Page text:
Arts, On Campus

Director Ng’endo Mukii Explains the Connection Between Animation, Taxidermy, and Telling a Singular Narrative

As a young girl, Ng’endo Mukii regretted being born into a westernized world after the peak era of African cultural greatness and beauty, she said. 

“Why, I asked, was I born into an Africa with running water and education?” Mukii said. “Did my parents really have to raise me in a brick house with a fridge and my favorite cereal, Rice Krispies? I wanted an epic sunset to walk across with a spear in my hand. I wanted to be a real African.”

The Currents lecture series at Boston College welcomed Mukii, an award-winning film director and a professor of the practice at Tufts University, to speak about her approach to animation, artistic motivations, and how she’s expanded these ideas into workshops and her teaching methods on Wednesday. 

A photography book that depicts Indigenous Africans in Mukii’s father’s library inspired her career in representing Indigenous people through animation. She wants to share the true vibrancy of Indigenous people by animating them and not diminishing them to a pose or singular story that Westerners assign to them. 

Mukii began her lecture by defining indexicality—the effect of a film when the creators faithfully capture a complete message to portray to viewers—and taxidermy as they relate to her work on animations. Taxidermy contrasts with animation because, through taxidermy, the viewer only sees the object in one pose, but animation is more lively.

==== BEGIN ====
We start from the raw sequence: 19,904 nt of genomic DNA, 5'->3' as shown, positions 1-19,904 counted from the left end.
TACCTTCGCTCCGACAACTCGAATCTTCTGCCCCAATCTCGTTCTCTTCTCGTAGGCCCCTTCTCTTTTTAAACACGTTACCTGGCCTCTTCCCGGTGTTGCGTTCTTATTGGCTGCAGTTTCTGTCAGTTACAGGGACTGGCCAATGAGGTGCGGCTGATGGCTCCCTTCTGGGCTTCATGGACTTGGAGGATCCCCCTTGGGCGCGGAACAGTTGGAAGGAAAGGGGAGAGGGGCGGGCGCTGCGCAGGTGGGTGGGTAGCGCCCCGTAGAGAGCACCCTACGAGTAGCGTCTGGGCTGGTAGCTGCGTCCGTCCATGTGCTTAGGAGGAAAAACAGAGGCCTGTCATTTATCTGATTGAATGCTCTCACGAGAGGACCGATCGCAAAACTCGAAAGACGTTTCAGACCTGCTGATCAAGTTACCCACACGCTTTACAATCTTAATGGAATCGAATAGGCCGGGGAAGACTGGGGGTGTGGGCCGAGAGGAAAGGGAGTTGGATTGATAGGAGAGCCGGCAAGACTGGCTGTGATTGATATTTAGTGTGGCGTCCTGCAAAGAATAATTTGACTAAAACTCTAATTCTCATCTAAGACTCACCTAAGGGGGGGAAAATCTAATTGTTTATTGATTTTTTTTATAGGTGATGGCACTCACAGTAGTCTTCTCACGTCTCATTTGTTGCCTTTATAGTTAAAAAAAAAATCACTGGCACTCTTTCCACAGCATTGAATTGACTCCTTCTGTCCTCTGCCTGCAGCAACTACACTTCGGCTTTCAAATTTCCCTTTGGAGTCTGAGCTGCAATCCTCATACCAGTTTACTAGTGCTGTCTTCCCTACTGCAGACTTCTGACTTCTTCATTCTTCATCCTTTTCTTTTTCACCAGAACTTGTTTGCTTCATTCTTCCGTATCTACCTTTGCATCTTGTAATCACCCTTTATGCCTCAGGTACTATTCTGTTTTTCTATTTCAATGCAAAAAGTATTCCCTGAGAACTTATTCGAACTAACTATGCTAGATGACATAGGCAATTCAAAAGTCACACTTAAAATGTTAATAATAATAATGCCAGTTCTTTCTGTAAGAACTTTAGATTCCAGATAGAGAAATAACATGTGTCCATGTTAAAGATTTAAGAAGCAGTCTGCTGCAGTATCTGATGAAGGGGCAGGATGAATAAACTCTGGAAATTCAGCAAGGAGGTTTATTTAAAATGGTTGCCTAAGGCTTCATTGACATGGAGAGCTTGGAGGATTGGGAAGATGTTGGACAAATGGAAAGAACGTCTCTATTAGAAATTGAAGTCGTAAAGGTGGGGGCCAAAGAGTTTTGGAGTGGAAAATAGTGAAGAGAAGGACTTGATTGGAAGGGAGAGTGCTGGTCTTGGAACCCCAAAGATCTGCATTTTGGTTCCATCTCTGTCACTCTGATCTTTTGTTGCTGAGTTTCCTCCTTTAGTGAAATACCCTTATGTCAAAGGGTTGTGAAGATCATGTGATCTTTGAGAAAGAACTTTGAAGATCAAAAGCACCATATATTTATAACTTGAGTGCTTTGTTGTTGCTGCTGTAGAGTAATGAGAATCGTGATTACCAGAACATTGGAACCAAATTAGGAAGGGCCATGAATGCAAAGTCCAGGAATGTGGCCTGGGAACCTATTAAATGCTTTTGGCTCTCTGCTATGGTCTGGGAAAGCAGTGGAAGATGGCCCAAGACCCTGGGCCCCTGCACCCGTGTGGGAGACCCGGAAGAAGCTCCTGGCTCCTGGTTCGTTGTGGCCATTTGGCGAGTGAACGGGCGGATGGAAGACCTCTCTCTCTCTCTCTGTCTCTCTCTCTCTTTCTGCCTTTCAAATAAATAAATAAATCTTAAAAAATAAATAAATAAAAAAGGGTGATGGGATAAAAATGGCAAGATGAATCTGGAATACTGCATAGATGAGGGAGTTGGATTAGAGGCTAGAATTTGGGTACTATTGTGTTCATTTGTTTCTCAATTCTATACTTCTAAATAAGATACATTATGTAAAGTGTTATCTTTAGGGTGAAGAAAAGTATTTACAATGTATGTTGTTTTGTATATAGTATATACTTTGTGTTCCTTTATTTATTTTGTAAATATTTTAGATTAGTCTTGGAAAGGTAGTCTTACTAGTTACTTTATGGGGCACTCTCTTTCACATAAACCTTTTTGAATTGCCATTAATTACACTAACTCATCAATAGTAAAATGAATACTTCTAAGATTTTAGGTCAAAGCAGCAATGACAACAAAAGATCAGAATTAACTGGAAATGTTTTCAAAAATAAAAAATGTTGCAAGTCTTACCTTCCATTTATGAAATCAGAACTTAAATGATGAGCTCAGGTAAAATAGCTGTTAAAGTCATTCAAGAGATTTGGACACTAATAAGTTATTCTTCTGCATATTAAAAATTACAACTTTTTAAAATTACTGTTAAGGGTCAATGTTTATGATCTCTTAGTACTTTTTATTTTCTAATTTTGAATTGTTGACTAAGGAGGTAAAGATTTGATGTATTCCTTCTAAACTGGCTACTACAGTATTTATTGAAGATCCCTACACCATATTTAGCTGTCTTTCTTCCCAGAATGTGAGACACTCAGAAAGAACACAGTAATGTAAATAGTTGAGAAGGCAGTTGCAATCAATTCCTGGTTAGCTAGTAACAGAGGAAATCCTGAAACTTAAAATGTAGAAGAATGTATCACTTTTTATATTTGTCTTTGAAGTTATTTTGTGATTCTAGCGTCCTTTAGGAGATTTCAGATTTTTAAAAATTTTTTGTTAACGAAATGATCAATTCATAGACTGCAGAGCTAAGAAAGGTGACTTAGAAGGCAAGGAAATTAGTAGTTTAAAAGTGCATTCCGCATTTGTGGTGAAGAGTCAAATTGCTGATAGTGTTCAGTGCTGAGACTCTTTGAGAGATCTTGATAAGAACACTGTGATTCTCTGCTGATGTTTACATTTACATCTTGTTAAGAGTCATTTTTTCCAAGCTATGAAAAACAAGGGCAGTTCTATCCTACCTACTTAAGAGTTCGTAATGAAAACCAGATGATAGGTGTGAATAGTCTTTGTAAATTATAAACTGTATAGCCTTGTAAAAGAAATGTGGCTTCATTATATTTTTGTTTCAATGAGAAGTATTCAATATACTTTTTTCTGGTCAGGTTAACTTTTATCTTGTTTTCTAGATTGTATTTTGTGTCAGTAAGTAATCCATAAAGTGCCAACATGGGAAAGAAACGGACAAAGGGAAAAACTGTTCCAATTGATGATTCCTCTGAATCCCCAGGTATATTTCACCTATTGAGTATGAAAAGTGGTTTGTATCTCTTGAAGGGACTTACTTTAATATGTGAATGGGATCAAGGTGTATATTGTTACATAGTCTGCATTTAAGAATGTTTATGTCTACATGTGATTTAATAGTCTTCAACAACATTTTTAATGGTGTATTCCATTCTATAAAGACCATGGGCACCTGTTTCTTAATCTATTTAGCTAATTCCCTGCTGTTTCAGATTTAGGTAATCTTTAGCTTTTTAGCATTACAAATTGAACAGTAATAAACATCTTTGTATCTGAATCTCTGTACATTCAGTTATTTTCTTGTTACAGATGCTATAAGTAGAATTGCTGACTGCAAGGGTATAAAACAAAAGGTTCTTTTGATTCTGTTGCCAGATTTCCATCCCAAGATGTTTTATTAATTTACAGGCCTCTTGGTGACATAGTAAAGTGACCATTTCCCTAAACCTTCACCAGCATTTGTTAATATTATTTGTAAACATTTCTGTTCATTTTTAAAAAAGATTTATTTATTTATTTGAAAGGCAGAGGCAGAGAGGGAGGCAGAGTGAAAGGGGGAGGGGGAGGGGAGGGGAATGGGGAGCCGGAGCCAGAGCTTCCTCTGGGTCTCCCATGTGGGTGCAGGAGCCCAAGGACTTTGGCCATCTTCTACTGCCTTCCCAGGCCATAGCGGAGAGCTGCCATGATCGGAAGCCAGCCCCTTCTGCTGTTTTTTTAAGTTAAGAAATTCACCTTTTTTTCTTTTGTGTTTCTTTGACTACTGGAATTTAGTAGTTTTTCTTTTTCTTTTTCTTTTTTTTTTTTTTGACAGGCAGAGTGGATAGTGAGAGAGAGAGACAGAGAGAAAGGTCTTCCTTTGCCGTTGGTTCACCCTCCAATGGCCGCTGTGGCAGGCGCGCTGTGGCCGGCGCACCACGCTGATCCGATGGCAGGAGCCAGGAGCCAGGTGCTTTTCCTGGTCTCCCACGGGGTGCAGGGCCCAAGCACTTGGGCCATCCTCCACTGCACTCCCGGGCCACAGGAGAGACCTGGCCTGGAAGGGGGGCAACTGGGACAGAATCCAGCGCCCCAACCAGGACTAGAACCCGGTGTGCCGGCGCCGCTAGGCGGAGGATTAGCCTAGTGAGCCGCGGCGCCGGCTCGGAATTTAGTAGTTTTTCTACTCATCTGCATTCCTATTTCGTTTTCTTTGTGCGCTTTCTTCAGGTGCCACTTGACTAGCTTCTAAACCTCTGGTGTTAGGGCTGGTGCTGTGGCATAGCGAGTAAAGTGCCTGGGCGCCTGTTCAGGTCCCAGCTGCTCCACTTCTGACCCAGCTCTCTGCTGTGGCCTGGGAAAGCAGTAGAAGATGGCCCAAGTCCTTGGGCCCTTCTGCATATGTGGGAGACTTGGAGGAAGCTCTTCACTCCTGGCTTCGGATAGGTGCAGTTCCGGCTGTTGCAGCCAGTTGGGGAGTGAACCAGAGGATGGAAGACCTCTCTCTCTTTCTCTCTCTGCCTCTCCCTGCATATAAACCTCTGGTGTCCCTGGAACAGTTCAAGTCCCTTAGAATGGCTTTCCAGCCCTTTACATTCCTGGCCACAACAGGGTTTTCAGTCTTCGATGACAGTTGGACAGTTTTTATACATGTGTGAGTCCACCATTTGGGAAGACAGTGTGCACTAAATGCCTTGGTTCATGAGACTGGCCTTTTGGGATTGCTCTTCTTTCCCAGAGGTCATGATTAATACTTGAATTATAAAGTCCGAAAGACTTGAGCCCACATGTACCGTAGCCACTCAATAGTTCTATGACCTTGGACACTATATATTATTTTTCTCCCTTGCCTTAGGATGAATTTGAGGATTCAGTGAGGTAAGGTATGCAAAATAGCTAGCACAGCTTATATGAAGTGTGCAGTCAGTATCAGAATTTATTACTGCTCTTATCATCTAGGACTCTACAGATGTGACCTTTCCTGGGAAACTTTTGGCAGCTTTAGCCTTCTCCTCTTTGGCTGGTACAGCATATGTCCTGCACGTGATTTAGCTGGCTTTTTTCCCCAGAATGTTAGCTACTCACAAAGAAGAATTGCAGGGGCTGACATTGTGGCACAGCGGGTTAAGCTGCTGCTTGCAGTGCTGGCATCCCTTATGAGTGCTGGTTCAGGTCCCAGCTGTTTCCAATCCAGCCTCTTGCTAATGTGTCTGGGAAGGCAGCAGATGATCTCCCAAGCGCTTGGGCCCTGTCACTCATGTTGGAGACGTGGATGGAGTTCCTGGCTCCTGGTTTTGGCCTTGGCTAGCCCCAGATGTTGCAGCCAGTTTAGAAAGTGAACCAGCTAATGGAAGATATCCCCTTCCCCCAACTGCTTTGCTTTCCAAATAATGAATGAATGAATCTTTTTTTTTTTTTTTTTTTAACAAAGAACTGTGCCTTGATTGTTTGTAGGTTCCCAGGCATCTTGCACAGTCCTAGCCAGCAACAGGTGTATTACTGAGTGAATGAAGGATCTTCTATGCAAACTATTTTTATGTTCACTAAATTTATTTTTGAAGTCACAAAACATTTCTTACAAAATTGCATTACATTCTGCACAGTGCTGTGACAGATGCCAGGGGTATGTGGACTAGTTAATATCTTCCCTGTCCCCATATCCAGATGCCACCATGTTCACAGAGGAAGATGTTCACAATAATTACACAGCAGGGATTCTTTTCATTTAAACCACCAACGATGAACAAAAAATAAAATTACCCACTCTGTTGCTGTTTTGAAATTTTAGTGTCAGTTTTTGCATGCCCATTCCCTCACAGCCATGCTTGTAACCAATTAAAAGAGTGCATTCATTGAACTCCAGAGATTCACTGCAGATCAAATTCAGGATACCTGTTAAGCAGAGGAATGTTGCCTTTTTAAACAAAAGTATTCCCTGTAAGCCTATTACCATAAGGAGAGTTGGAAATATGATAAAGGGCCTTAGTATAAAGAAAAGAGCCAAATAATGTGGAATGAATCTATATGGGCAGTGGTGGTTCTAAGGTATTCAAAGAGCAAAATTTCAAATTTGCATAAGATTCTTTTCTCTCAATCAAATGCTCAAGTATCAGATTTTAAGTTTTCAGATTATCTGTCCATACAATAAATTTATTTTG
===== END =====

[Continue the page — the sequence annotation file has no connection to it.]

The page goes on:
Mukii said Western images of  Indigenous people should, in theory, represent a holistic narrative, but they only represent absolute truths that promote superiority of a race and can promote a Western narrative. In her works of animation, Mukii creates pieces that have no absolute truths and allow for multiple interpretations of the human experience. 

Ezekiel Coleman, MCAS ’23, said he was struck by Mukii’s level of creativity in drawing a connection between the history of animation and the history of taxidermy.

“The idea of historical animals and how they can be repurposed to what they originally were intended to be … [and] that you can use animation in a physical medium to recreate how we look at human experiences … was really interesting” Coleman said.

In her dissertation, which she worked on in the summer of 2021, Mukii compared the process of taxidermy to early ethnographic filmmaking, as she told the audience in her lecture. An ethnographic film is a nonfiction film typically shot by a Western person that depicts non-Western people. 

“Both practices involve an act of deviation—of editing for the sake of presenting Indigenous species as icons in a foreign context preserved in a pose” Mukii said. “They both depend on the illusion of looking real, or realism, to be convincing.”

Cai Mathieu, MCAS ’23, said she was drawn to the lecture tonight because of her personal investments in art and mental health that aligned with Mukii’s background.

“This [event] kind of drew my attention just because it was a woman of color, born outside the U.S., who is really invested in communicating her message through her art,” Mathieu said. “I thought that was very unique and wanted to come to hear more about her work.”

Mukii told her audience that, over time, she has come to believe that animation can not only reinforce our humanity to each other, but that it is a great tool to form connections and community across global divides.

“By permeating physical, linguistic, and cultural barriers, animation can bring us closer to each other and make us human again,” Mukii said. “Animation can be used to emulate something that is intangible, something that is humanity.”

November 18, 2022
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